I find myself a bit more fuzzy-headed than usual, as I sit down to write this, having just returned to the United States from a four-day trip to London for the Digital Humanities 2010 conference, where a few hundred folks working on and in humanities computing gathered for their annual conference.
I say “their” rather than “our” because I still feel like a bit of a latecomer, having only attended my first DH conference last year. Scholars representing a very wide set of fields, technologies, and methodologies were presenting, however, and those scholars represented a wide range of countries, institutions, and positions—the tenured and tenure-track, the #alt-ac, grad students, extra-academic professionals, and more besides.
This breadth indicates the big tent” that the digital humanities can be, a nexus of fields within which scholars use computing technologies to investigate the kinds of questions that are traditional to the humanities, or, as is more true of my own work, who ask traditional kinds of humanities-oriented questions about computing technologies. That big tent is also visible in the organization itself; the conference is sponsored by the Alliance of Digital Humanities Organizations, which is an umbrella group that coordinates the activities of the The Association for Literary and Linguistic Computing, The Association for Computers in the Humanities, and The Society for Digital Humanities / Société pour l'étude des médias interactifs.
By bringing together such a wide range of interests, affiliations, and perspectives to the connections between computing and the humanities, the conference can give one a snapshot of the state of things, a broad sense of what scholars who work within those connections are concerned about.
Not surprisingly, many of them are concerned about the economy and the effects it’s having on our institutions, particularly within the humanities, and on the kinds of innovation that the cutbacks most of us are facing might stymie. Melissa Terras issued a call to action within the digital humanities in her closing plenary address, assigning those present their “homework” for the next year: to be advocates for digital humanities research and to demonstrate the significance of the ways that we work and the projects that we take on.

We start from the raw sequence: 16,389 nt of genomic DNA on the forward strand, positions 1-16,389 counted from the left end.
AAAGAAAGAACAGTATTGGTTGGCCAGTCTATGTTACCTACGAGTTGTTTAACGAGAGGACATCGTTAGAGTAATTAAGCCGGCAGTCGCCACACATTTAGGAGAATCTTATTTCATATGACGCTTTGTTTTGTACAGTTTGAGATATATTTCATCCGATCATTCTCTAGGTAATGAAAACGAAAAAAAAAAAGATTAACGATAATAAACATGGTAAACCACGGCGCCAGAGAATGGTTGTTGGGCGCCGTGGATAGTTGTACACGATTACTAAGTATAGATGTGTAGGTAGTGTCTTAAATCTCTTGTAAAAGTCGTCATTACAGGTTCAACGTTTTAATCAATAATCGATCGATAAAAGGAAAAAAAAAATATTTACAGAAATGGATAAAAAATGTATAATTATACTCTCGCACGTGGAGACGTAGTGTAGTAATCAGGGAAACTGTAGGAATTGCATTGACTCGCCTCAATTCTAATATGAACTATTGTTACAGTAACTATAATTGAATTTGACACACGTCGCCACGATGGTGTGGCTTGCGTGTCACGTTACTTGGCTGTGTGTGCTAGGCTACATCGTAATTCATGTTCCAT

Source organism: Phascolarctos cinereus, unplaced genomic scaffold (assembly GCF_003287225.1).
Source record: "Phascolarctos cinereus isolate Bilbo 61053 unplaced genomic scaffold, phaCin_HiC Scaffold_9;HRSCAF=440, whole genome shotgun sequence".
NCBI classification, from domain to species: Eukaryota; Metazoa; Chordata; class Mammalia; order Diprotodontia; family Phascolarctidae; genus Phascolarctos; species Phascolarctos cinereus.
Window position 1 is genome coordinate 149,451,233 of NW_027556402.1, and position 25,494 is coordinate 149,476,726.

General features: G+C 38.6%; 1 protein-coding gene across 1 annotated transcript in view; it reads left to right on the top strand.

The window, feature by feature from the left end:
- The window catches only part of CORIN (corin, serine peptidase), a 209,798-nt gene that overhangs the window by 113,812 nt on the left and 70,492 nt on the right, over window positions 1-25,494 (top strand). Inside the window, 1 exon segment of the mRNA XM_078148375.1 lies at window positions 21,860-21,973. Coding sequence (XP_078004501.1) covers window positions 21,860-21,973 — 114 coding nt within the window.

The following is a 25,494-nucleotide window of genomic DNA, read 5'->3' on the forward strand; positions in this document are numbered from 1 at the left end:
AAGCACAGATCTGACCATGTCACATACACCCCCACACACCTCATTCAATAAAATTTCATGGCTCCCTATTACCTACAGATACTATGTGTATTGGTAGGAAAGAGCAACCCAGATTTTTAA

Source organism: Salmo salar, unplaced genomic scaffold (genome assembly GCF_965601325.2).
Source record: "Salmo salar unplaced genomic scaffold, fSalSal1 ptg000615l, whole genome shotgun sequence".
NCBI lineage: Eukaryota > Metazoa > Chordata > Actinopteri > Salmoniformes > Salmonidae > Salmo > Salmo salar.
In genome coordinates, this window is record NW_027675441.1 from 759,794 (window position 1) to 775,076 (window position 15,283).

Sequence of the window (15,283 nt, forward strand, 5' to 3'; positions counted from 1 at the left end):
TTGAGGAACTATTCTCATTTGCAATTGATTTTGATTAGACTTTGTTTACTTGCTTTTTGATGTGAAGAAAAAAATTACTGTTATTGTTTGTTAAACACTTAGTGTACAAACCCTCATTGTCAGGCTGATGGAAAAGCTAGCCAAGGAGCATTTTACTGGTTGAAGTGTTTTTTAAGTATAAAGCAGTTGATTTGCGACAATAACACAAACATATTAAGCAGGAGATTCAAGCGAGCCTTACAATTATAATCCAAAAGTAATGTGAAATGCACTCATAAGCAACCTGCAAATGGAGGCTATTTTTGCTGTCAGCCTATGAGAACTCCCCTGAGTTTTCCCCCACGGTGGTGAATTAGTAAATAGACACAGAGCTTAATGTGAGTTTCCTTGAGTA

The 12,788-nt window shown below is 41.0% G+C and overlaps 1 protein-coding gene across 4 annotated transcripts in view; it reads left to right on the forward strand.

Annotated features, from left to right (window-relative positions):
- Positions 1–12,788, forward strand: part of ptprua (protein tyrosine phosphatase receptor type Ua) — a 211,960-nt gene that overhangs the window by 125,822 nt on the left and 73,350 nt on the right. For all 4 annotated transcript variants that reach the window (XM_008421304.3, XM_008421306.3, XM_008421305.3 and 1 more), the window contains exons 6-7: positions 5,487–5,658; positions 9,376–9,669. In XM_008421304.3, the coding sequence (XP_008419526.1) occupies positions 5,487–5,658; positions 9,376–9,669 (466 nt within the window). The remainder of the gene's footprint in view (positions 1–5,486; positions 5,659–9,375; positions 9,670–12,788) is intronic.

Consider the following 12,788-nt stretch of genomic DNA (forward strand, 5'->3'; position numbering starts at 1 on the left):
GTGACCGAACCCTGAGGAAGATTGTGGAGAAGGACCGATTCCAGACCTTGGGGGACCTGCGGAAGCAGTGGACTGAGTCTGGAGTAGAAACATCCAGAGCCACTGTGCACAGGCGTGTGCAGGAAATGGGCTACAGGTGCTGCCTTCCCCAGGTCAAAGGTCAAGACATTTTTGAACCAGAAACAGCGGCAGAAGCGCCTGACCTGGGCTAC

A rousing call, indeed, as might be seen in the minute-by-minute reactions of the Twitter stream. But equally rousing, from my perspective, was the clear sense at this conference that, while we all heavily use computing technologies in our research, and many of us are engaged in the development of new tools for such research, the key problems that we face again and again are social rather than technological in nature: problems of encouraging participation in collaborative and collective projects, of developing sound preservation and sustainability practices, of inciting institutional change, of promoting new ways of thinking about how academic work might be done in the coming years.
These problems might be most acute in computing-intensive fields, given the speed with which the technologies we have available are changing and the comparatively glacial pace of change within the academy, but they’re problems that all scholars face to varying extents, as all of our fields are being reshaped in their interconnections with new technologies. Conferences like DH2010 are most useful, for me, in the ways that they engage with such change directly, encouraging scholars with a broad range of perspectives and commitments within the field to address the transformations by which we are surrounded.
[Image by Flickr user (and DH2010 attendee) Ernesto Priego; / Creative Commons licensed]